This show has a little bit of a pacing issue, in that after the first couple episodes the series gets increasingly political and conversational, leading to a feeling of slogging through details. Many of the conversations seemed to go on about twice as long as was strictly necessary, and the show overall had a surprising lack of battles, which was odd for a show based off of a Warriors video game. This anime seemed to want to give a lot of buildup and detail into the setup to the battles, and take forever to actually get to the fights. It also didn't help that much of the show was driven by narrative voiceover, which is not the most engaging method of getting through the story.

Polaroid battles

Sadly, for a show where I came in expecting some epic battles, I came away from Samurai Warriors disappointed. Part of this I put down due to my first "Fantastic" point, in that the first episode had such a fluid and impressive battle that the rest of the series' action scenes (exempting the finale) just didn't live up. A lot of the battles in the middle of the season had a greater percentage of shots be still frames, backgroundless moves and narrated maps that made those battles just feel cheap by comparison.

Too Many Characters

Samurai Warriors starts off badly, by introducing far too many characters all at once in the beginning of the series. While this may not bad in and of itself, being unable to always keep names and faces straight hurts a lot, especially when important plot points are narrated without helpful visual aid. As someone unfamiliar with the source material it took me quite a while before I felt comfortable with having such a large supporting cast.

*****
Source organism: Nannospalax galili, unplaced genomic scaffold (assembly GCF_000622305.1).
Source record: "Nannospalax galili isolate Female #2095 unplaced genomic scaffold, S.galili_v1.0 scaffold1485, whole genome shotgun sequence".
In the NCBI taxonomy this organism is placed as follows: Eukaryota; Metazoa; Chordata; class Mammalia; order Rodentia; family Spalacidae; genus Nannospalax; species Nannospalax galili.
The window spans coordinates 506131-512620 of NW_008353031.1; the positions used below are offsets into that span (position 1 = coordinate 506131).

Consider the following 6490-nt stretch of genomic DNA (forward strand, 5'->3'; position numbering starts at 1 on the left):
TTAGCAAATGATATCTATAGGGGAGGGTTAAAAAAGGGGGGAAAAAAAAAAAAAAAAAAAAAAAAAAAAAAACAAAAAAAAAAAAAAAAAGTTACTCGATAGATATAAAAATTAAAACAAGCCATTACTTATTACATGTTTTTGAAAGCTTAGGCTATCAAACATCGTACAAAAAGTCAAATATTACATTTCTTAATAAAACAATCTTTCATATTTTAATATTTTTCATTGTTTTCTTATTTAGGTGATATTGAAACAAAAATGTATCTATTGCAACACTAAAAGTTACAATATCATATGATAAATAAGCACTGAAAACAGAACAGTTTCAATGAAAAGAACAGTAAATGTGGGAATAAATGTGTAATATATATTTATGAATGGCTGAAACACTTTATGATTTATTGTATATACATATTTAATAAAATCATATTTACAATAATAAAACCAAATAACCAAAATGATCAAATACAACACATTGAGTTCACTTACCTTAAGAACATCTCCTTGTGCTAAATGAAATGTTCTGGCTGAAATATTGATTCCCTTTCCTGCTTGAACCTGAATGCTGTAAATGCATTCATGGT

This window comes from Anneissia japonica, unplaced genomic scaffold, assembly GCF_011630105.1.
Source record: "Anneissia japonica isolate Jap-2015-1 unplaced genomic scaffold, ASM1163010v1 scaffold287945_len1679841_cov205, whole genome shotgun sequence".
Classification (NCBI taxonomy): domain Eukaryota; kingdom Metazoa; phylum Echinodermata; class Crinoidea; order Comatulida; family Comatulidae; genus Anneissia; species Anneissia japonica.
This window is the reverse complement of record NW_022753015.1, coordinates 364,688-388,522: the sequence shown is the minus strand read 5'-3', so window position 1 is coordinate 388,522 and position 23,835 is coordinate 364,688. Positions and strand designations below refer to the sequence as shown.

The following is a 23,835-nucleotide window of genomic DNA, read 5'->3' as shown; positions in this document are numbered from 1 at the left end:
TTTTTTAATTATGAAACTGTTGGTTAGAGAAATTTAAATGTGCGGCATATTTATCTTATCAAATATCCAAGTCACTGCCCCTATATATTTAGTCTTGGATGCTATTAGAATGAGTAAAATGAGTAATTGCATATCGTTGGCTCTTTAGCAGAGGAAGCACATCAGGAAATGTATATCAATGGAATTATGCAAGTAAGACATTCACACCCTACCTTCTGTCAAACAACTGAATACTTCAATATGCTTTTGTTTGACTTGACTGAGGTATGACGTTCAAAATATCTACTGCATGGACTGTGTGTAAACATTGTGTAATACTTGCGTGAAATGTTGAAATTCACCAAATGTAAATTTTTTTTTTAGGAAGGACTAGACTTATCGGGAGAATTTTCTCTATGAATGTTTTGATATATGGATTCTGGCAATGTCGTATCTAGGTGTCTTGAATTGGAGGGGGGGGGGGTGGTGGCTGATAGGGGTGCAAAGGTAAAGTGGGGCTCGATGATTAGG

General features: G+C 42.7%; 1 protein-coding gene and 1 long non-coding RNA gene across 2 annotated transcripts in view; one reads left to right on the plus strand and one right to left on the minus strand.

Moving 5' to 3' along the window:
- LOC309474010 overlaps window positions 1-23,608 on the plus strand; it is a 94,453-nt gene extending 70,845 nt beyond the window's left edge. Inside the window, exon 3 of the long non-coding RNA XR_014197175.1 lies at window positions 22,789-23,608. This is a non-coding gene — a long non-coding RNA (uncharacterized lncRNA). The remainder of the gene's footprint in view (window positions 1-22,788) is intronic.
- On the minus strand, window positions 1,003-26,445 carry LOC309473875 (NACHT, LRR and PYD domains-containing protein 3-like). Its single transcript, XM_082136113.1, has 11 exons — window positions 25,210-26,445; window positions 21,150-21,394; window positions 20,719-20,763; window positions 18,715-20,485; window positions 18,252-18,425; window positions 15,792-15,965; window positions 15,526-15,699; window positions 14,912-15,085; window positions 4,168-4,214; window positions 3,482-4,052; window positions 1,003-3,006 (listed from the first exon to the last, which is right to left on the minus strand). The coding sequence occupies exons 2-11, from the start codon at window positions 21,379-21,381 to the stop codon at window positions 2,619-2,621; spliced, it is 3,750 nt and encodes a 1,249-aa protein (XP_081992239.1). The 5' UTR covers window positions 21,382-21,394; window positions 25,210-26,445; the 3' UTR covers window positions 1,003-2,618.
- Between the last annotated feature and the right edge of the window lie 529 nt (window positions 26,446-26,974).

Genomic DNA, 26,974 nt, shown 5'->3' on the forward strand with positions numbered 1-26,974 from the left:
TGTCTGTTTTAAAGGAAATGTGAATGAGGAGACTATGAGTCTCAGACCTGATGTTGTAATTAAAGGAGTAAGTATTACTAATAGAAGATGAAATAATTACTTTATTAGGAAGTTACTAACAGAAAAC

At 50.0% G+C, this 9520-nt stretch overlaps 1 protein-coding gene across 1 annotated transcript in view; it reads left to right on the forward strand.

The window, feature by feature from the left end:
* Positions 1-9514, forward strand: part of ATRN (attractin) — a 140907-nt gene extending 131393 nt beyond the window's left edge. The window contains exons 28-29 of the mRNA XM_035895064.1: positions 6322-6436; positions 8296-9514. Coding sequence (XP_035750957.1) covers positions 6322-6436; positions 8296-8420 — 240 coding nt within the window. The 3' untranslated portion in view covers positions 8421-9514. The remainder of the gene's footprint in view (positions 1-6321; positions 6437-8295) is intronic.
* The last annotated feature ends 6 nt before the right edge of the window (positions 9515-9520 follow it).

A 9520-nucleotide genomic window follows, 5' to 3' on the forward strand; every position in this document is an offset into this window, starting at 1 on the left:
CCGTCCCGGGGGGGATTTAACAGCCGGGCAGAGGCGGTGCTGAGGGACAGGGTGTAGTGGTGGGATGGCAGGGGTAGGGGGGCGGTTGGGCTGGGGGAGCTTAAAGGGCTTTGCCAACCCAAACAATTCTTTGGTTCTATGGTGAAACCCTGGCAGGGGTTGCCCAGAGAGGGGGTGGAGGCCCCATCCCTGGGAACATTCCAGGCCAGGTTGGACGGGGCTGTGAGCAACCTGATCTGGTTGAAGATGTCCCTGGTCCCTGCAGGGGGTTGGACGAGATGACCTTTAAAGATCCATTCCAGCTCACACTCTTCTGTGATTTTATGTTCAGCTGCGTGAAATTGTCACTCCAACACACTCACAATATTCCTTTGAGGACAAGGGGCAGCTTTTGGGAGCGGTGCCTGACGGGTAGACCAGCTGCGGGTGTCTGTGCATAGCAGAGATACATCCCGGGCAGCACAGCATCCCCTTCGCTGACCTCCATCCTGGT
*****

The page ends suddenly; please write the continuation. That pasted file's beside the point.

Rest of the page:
This Guy

So this guy here, who's name is Kotarō Fūma, shows up in a couple episodes in the middle of the series, and I frankly did not get the point of this guy. Apparently he is a ninja according to the game wiki, however he felt to me more demonic and supernatural than ninja-esque. The issue I found was a tonal one, as the rest of the show felt like a Docu-Drama rather than a fantasy take on history. Thus Fūma here was the only one who seemed to have supernatural powers of any kind (besides that of being very strong like the rest of the warriors) which included making shadow copies of himself. He was the one character that didn't seemed to fit, but after his one fight he disappears from the story, which causes me to wonder why he had to be there in the first place.

Samurai warriors was not a terrible show, but neither was it particularly engaging throughout its run. It had a couple of highlights however I found the middle to be a slow drag through a lot of political talk, when what I wanted was a bit more action. It may be a fun show as an aside, but it is not a must watch, though if you do start, I will advise that you stick to the end, for at least it finishes well.

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Samurai Warriors was a 2015 winter Anime anime by Tezuka Productions, It is available for legal streaming in North America via Crunchyroll and Funimation Entertainment.